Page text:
The end has arrived! This was Dovetail’s final week at the Houston-LeCompt site, and what a glorious week it was. We finished excavation at the house cellar, explored our three wells, and took some amazing aerial images capturing the site. All in all, our two-month effort has resulted in an astounding amount of data on the Houston’s, tenant farming, and changing technology and landscape configuration in rural Delaware. Mary Houston’s circa 1770s home had a partial brick foundation laid in flemish bond, and her log structural system was clad in weatherboard. An attached kitchen had a wood-lined root cellar. The home was demolished in the 1870s, and the cellar was filled in. A new, wood frame post-in-ground tenant home was built on top of the old cellar. This house was removed in the 1930s. Mary Houston’s late-eighteenth century well had a wood frame, but it was filled in by the end of the eighteenth century. The exact reason is unknown, but it may have something to do with the repeated flooding we encountered during our work! A second well was built closer to the main house; it, too, was wood lined using massive slabs of timber fastened to corner posts. The latest well, installed during the 1870s, tenant period utilized brick robbed from the Houston’s cellar as well as a wooden barrel to form a shaft. This same well then became the repository for architectural debris when the tenant house was destroyed. Beyond features, the artifact recovery at this site was amazing. Over 100,000 artifacts were found during all phases of work. Incredible! The Houston’s and the later tenant farmers really liked “stuff”…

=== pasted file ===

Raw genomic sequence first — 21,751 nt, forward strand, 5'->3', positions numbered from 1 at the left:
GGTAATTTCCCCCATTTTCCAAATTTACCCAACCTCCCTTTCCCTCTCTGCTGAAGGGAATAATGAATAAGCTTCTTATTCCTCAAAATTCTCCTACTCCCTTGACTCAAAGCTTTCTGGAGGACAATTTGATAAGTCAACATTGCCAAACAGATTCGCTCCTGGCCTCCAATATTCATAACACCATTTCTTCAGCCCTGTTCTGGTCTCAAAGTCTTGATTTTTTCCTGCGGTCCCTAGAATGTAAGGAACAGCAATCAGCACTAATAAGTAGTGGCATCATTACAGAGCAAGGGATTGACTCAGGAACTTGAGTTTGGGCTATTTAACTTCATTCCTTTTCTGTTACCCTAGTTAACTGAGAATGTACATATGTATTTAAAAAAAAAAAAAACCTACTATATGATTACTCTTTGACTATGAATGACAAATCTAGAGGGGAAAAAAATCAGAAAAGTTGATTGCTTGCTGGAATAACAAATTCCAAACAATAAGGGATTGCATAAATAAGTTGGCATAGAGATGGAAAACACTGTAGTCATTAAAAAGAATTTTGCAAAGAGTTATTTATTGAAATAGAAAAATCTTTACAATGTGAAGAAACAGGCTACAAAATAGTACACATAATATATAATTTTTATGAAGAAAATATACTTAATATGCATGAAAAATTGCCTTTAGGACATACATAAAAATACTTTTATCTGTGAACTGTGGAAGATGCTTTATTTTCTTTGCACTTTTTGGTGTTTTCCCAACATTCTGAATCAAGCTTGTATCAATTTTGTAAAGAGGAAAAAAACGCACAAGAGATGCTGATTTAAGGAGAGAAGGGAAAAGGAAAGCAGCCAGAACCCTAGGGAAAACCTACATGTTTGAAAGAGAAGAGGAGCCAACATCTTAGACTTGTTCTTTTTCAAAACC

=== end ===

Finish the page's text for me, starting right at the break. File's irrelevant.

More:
The videos below were captured during our final week of work. The first is a short snapshot of the latest-dating well at the site. Installed by tenant farmers working land owned by James LeCompt, this well dates to the 1870s and was built using robbed Houston house materials. Note the intact barrel at the bottom!
The second video was taken from 50 feet above the ground surface and shows the spatial layout of the wells, outbuildings, roasting pits, house cellar and root cellar, as well as Boyd’s Corner Road and finishing with a view of what will soon be the Route 301 corridor.
We at Dovetail want to thank everyone who helped make this dig possible. Goodbye, Houston-LeCompt site! We will miss you.
Kerri S. Barile, Ph.D., RPA
Dovetail Cultural Resource Group